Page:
In 2023, the Internal Revenue Service (IRS) identified nearly 1.1 million tax returns as potential fraud. For many fraudsters, tax season can mean intercepting important tax documents and deceiving unsuspecting taxpayers to steal their money.

Two common tax-related scams:

1) Fraudsters take your tax documents, such as a W-2, and file a return to ensure your refund money ends up in their account; or

2) Someone will pretend to work for the IRS, claiming you owe back taxes and that an arrest warrant will be issued unless you pay the amount owed.

So how can you protect yourself from these devastating scams that are costing people millions?

1. Request electronic documents.

Ask your employer to send your W-2 form electronically, instead of mailing it.

2. Update your protection software.

Maintain the most up-to-date virus protection software on your personal computer and encrypt or safeguard personal documentation, such as previous tax returns.

3. Get credentials.

If the IRS contacts you, obtain a call back number and agent information. Contact the IRS directly to see if the phone number/agent information is valid.

4. Don’t give away personal information.

Do not provide sensitive account information over the phone or via email when unsolicited and avoid clicking on any suspicious links from unfamiliar sources.

5. Don’t make payments over the phone or online from an unsolicited source.

Don’t purchase any prepaid cards or wire money without first verifying the validity of the person or organization that wants the funds. The IRS will not contact taxpayers via email, text or social channels to request personal or financial information. The IRS also does not call taxpayers with threats of lawsuits or arrests.

In the event you fall victim to any of the above identity theft scams, the Federal Trade Commission has a website,, outlining steps to resolve tax-related identity theft. Be sure to also obtain copies of your credit report to ensure that other fraudulent accounts have not been opened in your name.

If you have any further questions or concerns about your account, please reach out to Fraud Prevention at 1-800-964-3444.

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6 comments on “5 Ways to Avoid the Biggest Identity Theft Scams this Tax Season

  • We have received several calls saying they were the IRS …we are aware there is a scam going on so have just hung up.. We got one last Thurs., we were not home and they left a message…that the IRS had an arrest warrant against us and we should call immediately. WE DID NOT CALL, BUT WE ARE FORWARDING THE INFO TO YOU. THANKS FOR THE WARNING.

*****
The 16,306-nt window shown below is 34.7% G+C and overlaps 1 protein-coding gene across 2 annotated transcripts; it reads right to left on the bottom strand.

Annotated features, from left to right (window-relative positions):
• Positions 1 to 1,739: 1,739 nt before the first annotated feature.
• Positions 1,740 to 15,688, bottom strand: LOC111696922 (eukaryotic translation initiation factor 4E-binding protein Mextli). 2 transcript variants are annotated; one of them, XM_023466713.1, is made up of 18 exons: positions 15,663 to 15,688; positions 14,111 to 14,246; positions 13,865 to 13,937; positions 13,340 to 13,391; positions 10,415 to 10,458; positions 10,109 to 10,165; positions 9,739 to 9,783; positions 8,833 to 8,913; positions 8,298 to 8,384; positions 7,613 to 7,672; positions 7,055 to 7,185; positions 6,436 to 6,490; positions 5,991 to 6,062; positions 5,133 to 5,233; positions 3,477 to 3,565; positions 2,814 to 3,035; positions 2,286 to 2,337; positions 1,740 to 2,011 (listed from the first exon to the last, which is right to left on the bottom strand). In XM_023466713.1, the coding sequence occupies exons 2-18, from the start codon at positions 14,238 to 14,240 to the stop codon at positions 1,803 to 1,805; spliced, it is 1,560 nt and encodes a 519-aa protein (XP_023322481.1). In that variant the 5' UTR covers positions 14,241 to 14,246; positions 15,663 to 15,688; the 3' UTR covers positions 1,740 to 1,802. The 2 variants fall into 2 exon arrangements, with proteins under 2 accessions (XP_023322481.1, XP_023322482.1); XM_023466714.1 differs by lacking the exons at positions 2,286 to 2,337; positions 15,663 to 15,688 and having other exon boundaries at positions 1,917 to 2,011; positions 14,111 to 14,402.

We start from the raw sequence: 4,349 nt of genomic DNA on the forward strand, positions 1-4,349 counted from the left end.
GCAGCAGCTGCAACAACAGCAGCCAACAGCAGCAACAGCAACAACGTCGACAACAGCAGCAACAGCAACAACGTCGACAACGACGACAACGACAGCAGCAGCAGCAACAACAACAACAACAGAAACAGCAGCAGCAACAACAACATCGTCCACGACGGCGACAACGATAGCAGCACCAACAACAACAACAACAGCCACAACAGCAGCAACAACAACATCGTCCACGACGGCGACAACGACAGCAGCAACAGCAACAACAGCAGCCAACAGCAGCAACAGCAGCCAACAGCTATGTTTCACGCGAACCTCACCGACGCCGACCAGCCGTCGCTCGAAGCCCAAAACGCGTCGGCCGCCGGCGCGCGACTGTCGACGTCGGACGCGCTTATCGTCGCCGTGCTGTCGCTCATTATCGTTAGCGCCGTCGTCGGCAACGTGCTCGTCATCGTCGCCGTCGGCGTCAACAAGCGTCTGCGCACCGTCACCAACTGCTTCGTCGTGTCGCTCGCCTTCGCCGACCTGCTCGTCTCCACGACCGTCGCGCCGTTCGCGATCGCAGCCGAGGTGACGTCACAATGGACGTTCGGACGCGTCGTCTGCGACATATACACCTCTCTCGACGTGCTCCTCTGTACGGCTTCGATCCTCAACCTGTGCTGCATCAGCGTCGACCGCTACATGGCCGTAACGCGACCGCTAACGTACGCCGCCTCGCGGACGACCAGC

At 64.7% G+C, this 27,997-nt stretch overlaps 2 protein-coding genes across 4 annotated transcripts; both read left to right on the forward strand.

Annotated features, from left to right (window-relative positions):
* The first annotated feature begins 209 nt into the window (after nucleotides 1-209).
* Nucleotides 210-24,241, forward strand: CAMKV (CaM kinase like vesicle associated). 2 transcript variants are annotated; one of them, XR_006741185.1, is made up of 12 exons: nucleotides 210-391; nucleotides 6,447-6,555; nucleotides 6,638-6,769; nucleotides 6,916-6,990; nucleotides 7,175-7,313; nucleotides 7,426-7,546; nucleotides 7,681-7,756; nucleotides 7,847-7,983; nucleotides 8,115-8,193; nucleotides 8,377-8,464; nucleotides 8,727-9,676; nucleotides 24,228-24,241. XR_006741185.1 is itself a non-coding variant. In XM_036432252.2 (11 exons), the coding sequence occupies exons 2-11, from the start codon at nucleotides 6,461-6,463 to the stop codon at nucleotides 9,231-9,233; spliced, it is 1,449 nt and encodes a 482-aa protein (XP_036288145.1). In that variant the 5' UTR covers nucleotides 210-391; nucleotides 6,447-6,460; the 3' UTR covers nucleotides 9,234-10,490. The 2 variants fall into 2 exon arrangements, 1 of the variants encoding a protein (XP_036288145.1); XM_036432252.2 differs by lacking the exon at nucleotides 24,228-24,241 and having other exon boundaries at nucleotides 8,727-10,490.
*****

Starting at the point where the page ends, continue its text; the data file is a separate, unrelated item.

• This post isn’t related to tax fraud necessarily but wanted to pass along. I got a text message from”@Colorado Bank” on Tuesday prompting me to go to a google site to update my security info. I did not visit the site when I saw that it wasn’t related to First Bank but it did catch my attention initially.

    • Thanks for sharing! Sounds like a phishing scam to us. Certainly be aware of any company or government entity asking for you to verify your personal or security info. Any company that you have a relationship with should already have this info and shouldn’t be asking for you to verify it.

  • True enough. Never, never, EVER click on any link in an email you receive, ever. If you have a message from your bank or any account, GO TO THEIR WEBSITE by typing the address into the address bar and check yourself, or call them. If it is a scam email, clicking on that link will 99.999% of the time download a nasty virus/malware that you’ll never be aware of until it’s too late. Tried numerous times to convince my former partner of this but he didn’t listen and clicked on a link in a fraudulent FedEx email. The worm virus that resulted literally killed the entire operating system and eventually the hardware failed in a computer less than one year old. Two other computers I’d sent emails with attachments from that one got the virus too when those attachments were opened. Be warned.

  • I received a letter from the IRS stating that they received a 1040EZ for mine and my husband’s social security numbers and they wanted to verify our identity before processing the return. We had not filed our taxes yet and the number on the letter kept stating that due to high call volume we would have to call back. I was able to get a different IRS number, and sure enough someone used both mine and my husband’s social security numbers to file a tax return. If this happens to you, please make sure you get a hold of the IRS and take the steps they give you to get this rectified. We also had to notify the credit bureaus to put a 90 day alert, file a police report, notify SS Admin, notify Federal Trade Commission and now need to add a 14039 form when we do file our taxes.

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